Gavin Esler (2021)
An analysis of the state in which the UK finds itself, with some policy prescriptions as to how to address the issues without breaking-up the state.
If only the UK were a properly federal state! Many other countries have similar tensions, but have proper constitutional structures in place to balance them (and to adjust those structures over time). The UK, by contrast, relies on the “good chap” theory of governance by which role-holders’ actions are supposedly limited by their reverence for the norms and conventions of office. If people gain power who don’t respect these limits, there are no checks and balances to prevent their misbehaviour. The “unwritten constitution” seems like it should be flexible and able to juggle competing interests, but turns out to be rigid in the hands of those determined to force a chosen outcome.
Esler correctly identifies “the vow” as emblematic of the problems. This was a public undertaking, given by the leaders of all main all-UK political parties before the last Scottish independence referendum, to move towards greater devolution if independence was rejected (which it was). But the vow was jettisoned in the light of the changing circumstances that led to the EU referendum, leaving Scotland bound to the UK and not to the EU: exactly the situation that the independence vote sought to avoid.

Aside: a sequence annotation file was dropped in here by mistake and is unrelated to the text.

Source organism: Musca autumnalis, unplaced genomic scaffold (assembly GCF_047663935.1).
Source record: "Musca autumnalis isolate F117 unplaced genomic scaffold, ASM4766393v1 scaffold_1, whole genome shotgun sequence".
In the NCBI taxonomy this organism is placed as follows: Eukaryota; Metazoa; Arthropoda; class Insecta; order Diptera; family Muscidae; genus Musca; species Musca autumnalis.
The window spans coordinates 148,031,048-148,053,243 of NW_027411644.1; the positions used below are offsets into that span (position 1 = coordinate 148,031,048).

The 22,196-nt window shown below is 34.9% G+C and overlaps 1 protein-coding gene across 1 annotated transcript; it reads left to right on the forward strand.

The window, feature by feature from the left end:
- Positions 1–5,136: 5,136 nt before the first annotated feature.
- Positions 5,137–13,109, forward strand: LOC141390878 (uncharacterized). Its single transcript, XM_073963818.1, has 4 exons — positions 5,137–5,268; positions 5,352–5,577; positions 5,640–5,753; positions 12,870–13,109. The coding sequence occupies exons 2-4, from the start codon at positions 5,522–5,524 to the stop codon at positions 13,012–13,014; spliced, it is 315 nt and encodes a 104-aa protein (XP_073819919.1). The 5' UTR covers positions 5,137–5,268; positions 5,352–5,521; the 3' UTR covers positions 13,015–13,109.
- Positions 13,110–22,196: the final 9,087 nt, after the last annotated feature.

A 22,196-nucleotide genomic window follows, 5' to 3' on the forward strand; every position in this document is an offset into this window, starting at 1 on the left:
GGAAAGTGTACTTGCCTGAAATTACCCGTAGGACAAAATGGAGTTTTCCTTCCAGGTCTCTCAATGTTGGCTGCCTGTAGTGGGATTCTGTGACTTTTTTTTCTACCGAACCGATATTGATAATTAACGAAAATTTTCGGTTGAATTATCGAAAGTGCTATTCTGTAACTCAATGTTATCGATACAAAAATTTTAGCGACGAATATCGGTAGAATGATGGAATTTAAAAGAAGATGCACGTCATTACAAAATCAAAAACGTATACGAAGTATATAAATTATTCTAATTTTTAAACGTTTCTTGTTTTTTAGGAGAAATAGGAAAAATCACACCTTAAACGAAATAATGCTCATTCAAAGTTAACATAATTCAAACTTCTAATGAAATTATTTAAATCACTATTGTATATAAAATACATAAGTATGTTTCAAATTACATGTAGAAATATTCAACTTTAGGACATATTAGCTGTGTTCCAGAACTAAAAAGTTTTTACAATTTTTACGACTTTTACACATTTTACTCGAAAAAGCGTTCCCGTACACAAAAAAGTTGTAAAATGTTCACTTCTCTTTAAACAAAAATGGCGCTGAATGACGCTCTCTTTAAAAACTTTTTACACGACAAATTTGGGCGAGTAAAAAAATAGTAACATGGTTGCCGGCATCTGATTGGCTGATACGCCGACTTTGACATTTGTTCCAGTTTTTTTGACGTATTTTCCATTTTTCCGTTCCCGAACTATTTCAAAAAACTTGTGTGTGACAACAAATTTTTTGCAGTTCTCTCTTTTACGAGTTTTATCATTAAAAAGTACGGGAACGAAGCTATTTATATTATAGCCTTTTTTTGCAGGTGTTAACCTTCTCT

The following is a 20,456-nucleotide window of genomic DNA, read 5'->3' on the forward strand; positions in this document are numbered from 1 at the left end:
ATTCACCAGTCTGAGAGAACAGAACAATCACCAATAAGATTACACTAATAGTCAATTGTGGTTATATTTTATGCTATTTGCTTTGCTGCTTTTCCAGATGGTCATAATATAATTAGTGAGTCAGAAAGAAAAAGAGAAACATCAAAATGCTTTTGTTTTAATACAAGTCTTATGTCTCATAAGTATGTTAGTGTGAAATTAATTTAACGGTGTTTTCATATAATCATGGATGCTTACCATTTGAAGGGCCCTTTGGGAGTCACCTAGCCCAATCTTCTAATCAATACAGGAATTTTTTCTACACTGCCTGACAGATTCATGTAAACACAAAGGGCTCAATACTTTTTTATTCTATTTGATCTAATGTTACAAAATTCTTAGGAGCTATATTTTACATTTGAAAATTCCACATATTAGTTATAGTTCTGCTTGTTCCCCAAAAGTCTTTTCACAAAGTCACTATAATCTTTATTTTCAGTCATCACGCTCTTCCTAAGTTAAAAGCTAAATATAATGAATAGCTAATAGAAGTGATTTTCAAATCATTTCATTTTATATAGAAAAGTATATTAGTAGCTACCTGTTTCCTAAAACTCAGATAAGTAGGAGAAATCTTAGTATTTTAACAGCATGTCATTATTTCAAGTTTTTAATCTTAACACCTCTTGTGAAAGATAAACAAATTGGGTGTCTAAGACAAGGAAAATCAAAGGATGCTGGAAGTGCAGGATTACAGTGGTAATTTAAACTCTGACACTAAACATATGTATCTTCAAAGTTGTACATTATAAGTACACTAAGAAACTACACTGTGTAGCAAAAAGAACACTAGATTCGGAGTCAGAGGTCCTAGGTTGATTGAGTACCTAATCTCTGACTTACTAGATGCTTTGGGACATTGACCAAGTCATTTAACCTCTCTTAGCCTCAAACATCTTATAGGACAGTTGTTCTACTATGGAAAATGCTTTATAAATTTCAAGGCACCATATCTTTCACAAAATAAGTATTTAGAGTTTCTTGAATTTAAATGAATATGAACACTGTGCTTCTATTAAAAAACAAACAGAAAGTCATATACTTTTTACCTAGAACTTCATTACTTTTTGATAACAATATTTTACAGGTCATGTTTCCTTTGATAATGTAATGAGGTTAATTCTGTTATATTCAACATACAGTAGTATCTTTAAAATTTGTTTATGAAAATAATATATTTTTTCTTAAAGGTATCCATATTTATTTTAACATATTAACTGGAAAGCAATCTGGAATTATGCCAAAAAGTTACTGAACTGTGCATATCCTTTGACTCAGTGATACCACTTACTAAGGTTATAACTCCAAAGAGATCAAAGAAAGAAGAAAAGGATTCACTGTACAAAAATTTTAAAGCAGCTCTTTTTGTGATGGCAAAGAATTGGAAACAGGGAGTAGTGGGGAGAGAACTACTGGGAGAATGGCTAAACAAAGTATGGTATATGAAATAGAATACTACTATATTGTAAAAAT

Esler is a Unionist, and sees a constitutional convention and federalisation as the way to save the Union. It’s an opinion many have shared, but that many no longer do. His prescriptions strike me as logical, sensible – and unachievable given the history, politics, and individuals in play at the moment. And perhaps not even desirable given those constraints.
Finished Monday 16 August, 2021.
(Originally published on Goodreads.)